Mr. S.D. and Ms. C.W. both sent this story to me, and I encountered other versions of it while I was investigating the Fukishima story, and I mention the latter story in this context because it's worth mentioning. But first, the two articles:
Now, if you're like me, the idea of a nation which cannot or will not get a handle on the Fukushima disaster running giant solar power plants on the Moon and beaming the power back to Earth doesn't seem exactly comforting. What if, for example, those microwave downlinks were inadvertently focused? Think charcoal here, folks.
Which brings me to the real problem here. Readers of my book Covert Wars and Breakaway Civilizations will recall that I mentioned an unusual project cooked up - pun intended - in 1968 by the insane American military-industrial-intelligence-finance-apocalypse complex. The "project" called for a system of "microwave energy satellites" that would capture the Sun's energy and beam it back to the Earth. There was just one teensy tiny problem. The microwaves thus beamed to Earth would have to be collected by antennas at sites that would each generate five gigawatts of electricity. Each of these stations would occupy 145 square kilometers of land, and would not allow anything - human or otherwise - to live there. The sites would be constantly cooked in a huge microwave.(See my Covert Wars and Breakaway Civilizations, p. 244).
That was the 1968 plan.
Now the Japanese plan, you'll note, is considerably bigger:
"Shimizu, a Japanese architectural and engineering firm, has a solution for the climate crisis: Simply build a band of solar panels 400 kilometers (249 miles) wide (pdf) running all the way around the Moon’s 11,000-kilometer (6,835 mile) equator and beam the carbon-free energy back to Earth in the form of microwaves, which are converted into electricity at ground stations."
And the Japanese have a point: why bother with launching satellites when the Moon is already there and could provide so much energy at the cost of a few robots and solar panels?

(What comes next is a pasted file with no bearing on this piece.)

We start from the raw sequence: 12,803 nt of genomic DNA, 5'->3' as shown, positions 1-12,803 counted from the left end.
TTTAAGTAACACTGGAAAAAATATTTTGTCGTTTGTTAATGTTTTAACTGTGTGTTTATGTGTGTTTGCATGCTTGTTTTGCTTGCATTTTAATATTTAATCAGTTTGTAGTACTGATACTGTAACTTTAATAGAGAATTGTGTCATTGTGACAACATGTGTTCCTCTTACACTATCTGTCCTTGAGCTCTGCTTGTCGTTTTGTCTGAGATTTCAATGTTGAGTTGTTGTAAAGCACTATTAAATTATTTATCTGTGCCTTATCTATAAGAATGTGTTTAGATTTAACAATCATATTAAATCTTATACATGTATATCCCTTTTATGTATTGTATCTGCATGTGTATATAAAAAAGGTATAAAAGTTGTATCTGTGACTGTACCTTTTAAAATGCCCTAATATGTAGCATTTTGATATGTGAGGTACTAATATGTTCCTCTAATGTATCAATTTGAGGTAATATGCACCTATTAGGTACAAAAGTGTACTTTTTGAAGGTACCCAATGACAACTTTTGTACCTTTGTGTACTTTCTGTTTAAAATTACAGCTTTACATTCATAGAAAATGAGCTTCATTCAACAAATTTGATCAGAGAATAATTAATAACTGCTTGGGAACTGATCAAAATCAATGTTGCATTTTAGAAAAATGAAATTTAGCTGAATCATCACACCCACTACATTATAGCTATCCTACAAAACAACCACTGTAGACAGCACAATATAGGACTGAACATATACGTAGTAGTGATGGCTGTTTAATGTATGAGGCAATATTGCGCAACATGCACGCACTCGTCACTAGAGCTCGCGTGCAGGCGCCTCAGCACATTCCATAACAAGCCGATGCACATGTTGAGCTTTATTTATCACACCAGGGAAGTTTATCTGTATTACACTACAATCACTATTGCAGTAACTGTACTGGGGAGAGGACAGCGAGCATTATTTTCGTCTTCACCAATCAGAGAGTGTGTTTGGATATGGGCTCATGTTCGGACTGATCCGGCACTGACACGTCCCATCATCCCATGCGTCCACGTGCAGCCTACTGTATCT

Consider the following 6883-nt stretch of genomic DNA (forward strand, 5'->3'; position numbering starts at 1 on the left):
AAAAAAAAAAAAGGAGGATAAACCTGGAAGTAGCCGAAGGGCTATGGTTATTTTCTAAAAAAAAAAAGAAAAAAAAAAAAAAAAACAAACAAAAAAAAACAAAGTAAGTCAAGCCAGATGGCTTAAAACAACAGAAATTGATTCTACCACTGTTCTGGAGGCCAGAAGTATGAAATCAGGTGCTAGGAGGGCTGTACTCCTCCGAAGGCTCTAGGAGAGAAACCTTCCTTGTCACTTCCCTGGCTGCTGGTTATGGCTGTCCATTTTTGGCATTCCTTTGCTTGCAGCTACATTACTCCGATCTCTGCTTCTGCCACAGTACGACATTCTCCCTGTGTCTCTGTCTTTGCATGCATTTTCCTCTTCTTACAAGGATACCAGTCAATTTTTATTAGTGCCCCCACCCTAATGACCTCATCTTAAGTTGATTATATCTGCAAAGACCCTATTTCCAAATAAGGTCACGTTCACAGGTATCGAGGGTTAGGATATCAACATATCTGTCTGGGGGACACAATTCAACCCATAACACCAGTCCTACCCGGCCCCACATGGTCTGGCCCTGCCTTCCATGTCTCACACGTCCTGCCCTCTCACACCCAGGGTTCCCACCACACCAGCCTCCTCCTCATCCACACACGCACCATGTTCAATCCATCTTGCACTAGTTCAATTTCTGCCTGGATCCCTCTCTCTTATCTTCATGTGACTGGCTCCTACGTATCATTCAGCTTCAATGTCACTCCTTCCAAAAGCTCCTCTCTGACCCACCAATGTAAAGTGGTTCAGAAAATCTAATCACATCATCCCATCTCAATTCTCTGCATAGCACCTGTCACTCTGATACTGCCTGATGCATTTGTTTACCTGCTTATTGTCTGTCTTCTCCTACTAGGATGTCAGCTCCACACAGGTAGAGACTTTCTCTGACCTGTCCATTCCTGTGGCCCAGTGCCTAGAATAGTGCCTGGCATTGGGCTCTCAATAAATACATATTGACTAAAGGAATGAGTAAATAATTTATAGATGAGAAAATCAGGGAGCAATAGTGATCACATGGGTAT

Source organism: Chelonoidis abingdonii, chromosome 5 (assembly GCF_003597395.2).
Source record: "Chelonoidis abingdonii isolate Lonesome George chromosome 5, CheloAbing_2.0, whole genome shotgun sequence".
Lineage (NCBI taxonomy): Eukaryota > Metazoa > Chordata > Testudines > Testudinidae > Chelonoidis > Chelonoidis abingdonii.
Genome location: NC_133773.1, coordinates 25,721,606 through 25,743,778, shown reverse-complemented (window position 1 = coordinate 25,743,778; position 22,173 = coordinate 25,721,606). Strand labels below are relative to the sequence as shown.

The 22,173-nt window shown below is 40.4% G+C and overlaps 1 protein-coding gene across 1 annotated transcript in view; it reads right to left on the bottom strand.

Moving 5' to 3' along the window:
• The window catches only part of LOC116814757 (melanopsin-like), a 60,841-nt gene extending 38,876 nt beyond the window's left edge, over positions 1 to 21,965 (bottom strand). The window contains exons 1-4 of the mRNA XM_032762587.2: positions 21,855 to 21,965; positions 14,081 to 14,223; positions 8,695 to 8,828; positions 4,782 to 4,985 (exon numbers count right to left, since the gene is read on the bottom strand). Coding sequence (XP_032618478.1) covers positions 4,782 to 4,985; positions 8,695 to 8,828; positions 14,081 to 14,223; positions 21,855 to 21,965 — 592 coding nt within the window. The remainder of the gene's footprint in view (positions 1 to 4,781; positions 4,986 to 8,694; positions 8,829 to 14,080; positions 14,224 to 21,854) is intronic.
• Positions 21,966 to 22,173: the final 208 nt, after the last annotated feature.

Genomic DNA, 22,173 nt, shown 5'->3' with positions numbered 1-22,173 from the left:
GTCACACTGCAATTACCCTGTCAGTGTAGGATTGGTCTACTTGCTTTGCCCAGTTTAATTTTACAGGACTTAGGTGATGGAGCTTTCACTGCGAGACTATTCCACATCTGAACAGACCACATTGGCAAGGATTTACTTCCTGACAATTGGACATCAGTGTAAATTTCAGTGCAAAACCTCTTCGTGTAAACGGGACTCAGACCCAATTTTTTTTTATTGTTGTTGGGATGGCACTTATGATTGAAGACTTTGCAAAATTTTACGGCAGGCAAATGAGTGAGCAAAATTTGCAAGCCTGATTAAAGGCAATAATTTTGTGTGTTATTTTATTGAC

Well, the impracticality of the idea is evident from the 1968 proposal: what regions of the Earth do we want to see perpetually baked by microwaves? Deserts probably.
But if you're like me, you're smelling something here...another, more sinister possibility. One cannot weaponize space with WMD's without an outcry... so your big shiny 250-mile wide equator spanning microwave weapon - imagine cohering it into a maser - is sold as a "power plant," when in fact its other use and potential is as a region-busting, even a continent-busting, one shot kill WMD. Let's not forget the Nazis came up with the idea of a giant orbiting space mirror weapon during the Second World War. The Japanese have updated the concept with solar panels and robots, parked it on the Moon. Add masers and "voila!"
So I suspect what we're looking at here, folks, is the first in a series of "memes" that will be pushed in coming years, and it's being aired by the Japanese because we all know what environment-friendly peaceful non-military folk they are (imagine if the proposal came from, say, Russia or China or France or the USA... the suspicion meters would be instantly into the red zone). The meme of "lunar-solar power" or "selenosolar power" will be increasingly quietly pushed. But as I've said so many times before, as our technological proficiency increases, our physics, and our technology, becomes increasingly unified, such that, at the flip of a button, a power plant can be changed into a horrendous weapon. (Indeed, it's a very old idea). A Moon-sized maser is a very nasty thing to think about indeed.
But why even dream of such a thing? I suspect, once again folks, that behind the first level, the public story, of a Moon-sized microwave broadcasting power plant, and behind the deeper story of a Moon-sized maser, there might be an even deeper story. Obviously, such a weapon would be a geopolitical balance breaker on planet Earth. One cannot envision such a thing being constructed without a real degree of international cooperation and oversight, lest Earth itself become a target. So why construct such a monstrosity? Well... cohered microwaves on that scale could just possibly, just conceivably, strike large and powerful targets at a great distance...
This story is, in other words, not just a one-off by a Japanese architectural firm (and why did they waste their time and money proposing such a thing? Japanese architectural firms don't just sit around conducting free-of-charge studies for nothing or no one... that's like the Kobe Shipyards saying "oh those Yamato battleship plans are just a study"). In a world where space collateralization and asteroid mining and property rights on the Moon are increasingly a subject of serious discussion, you can rest assured this idea will not go away.
See you on the flip side.